Of course South Africa cannot and should not try to isolate itself from the global economy. That would deprive it of an obvious channel to lift its growth rate. However, South Africa is small enough in a global context to be able to follow a niche strategy that could at least partly hedge the economy against negative developments at a global level.

That South Africa’s economic well-being continues to be dependent on the commodity cycle is an indictment of its inability to modernise and diversify its economy. It is problematic that the bulk of export earnings still comes from natural resources, in spite of the contribution of the primary sector to GDP having declined from 27% in 1970 to 10% currently and continuing to do so.

A shift in export focus is inter alia required if South Africa is to continue benefiting from its relationship with China, even if the credibility of the latter’s official growth statistics is questionable. The long-anticipated rebalancing of the Chinese economy from unsustainably high investment to greater reliance on consumption as driver of growth implies a similar rebalancing in Chinese imports from commodities to consumer goods and services. The challenge for South Africa is to adjust to the Chinese rebalancing by changing its export mix accordingly.

But there are numerous soft issues holding back growth, culminating in sustained high growth clearly not being a policy priority for the South African government. Its focus is on redistributing the fruits of what growth is achieved rather than maximising it, and transforming the economic landscape according to political priorities without regard for the implications thereof for growth.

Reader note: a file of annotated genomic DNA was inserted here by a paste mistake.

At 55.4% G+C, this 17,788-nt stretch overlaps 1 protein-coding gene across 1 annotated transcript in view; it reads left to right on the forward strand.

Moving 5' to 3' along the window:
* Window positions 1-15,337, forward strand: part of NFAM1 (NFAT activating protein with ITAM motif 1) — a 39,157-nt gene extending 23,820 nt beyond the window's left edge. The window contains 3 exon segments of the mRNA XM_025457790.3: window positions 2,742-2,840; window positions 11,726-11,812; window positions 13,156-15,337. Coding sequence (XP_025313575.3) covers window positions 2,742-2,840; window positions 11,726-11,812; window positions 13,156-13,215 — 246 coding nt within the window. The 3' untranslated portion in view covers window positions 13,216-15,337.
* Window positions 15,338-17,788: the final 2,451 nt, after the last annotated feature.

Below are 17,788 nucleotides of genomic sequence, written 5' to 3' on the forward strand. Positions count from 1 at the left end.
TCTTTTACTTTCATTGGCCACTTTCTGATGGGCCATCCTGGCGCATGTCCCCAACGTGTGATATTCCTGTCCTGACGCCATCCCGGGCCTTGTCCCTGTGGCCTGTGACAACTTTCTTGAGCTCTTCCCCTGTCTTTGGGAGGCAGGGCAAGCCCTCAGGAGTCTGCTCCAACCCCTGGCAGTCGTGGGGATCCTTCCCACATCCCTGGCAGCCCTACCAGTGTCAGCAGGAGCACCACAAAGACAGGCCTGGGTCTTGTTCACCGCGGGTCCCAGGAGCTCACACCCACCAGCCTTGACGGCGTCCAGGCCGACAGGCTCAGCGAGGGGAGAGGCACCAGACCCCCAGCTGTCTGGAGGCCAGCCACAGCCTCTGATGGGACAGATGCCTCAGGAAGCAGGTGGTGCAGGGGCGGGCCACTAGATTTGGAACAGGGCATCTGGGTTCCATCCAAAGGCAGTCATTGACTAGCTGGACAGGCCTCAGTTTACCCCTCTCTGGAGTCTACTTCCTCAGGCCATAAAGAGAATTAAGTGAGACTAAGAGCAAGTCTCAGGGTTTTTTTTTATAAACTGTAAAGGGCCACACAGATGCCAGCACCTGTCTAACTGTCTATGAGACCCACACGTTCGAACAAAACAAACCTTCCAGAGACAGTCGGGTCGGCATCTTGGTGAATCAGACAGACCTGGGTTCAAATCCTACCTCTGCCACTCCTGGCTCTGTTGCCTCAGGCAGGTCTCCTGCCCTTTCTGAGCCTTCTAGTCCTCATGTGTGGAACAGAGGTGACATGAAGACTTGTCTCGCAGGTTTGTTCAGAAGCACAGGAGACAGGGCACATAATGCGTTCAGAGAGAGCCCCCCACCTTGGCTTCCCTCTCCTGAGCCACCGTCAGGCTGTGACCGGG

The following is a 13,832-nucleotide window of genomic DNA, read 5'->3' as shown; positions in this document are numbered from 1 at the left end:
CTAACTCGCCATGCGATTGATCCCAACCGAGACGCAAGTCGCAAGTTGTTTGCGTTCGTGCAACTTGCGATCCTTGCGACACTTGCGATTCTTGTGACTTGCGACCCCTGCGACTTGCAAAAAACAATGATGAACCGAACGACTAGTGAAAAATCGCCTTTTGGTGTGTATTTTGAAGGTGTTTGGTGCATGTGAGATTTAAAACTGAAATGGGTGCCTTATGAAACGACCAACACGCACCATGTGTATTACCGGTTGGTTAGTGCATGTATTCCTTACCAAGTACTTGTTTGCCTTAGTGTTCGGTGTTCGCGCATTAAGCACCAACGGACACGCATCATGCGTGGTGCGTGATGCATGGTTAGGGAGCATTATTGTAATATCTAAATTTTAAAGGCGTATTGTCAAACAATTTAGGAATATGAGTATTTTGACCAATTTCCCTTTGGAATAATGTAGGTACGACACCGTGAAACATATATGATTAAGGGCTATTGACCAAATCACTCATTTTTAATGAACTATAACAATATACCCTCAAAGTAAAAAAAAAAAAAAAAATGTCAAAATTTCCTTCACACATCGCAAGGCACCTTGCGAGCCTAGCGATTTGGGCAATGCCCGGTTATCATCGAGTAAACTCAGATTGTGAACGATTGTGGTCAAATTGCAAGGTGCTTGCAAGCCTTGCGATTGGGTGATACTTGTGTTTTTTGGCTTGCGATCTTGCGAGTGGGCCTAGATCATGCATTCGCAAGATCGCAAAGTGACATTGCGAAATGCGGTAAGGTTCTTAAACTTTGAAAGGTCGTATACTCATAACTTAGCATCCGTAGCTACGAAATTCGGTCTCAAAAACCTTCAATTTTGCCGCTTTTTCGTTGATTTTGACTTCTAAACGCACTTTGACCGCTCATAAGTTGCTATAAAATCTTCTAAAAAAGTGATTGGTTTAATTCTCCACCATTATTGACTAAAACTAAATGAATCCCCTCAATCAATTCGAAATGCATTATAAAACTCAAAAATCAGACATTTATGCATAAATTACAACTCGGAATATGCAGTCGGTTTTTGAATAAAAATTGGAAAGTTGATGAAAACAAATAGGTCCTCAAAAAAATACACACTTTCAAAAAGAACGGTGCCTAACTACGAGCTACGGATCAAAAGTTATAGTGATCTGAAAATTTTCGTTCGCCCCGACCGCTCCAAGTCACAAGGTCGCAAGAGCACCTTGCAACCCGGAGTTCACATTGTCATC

For example, since Joseph Schumpeter put the entrepreneur at the centre of economic development it has been widely accepted that governments should create a favourable environment for entrepreneurship and not resist the process of “creative destruction” that is inextricably part of a dynamic economy. But then South Africa’s black economic empowerment policy does exactly the opposite through its influence on incentive structures.

Black business people are encouraged to lay claim to part ownership of an existing business (the larger and more established the better) rather than take the risk of starting their own ventures, while potential white entrepreneurs have to reckon with the requirement to share their success with black partners in spite of bearing the full start-up risk (no similar requirement applies to potential black entrepreneurs).

The lack of urgency in encouraging economic growth is further illustrated by the contrast in the energy and the drive put into social and redistributive policy initiatives – for example, national health insurance and a national minimum wage – compared with the absence of forceful action in addressing the structural constraints that for many years have been acknowledged to be holding back the economy. These include inter alia the education crisis, labour market instability and inflexibility (in the sense of wages often not reflecting productivity and labour force mobility being limited), and poor service and infrastructure delivery.

To achieve the required growth rate to meet the challenges of unemployment and poverty, South Africa will have to find a better balance between growth on the one hand and transformation and redistribution on the other hand. It will also have to reconsider the way in which it strives to achieve its transformation objectives to create an environment in which entrepreneurship and initiative are amply rewarded.

*Jac Laubscher is head economist at Sanlam.